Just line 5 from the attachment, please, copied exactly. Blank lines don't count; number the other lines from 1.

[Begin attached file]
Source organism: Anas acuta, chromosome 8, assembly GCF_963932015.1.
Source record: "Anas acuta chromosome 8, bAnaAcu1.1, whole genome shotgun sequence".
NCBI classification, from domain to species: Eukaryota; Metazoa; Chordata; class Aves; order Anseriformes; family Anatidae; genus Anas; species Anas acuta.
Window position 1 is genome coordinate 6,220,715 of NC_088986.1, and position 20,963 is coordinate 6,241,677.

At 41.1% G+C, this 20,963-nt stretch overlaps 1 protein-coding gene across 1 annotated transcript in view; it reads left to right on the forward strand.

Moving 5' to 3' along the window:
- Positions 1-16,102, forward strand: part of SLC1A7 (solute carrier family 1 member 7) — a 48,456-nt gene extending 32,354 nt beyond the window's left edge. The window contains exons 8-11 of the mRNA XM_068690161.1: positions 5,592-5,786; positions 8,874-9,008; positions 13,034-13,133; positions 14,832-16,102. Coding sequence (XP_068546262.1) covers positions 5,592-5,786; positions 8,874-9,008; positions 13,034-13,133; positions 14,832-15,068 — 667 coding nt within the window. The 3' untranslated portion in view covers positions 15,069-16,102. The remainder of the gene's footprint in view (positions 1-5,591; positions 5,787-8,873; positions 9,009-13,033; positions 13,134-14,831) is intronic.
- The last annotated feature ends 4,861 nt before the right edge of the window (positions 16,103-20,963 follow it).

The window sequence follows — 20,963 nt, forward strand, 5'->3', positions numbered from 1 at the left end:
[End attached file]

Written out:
At 41.1% G+C, this 20,963-nt stretch overlaps 1 protein-coding gene across 1 annotated transcript in view; it reads left to right on the forward strand.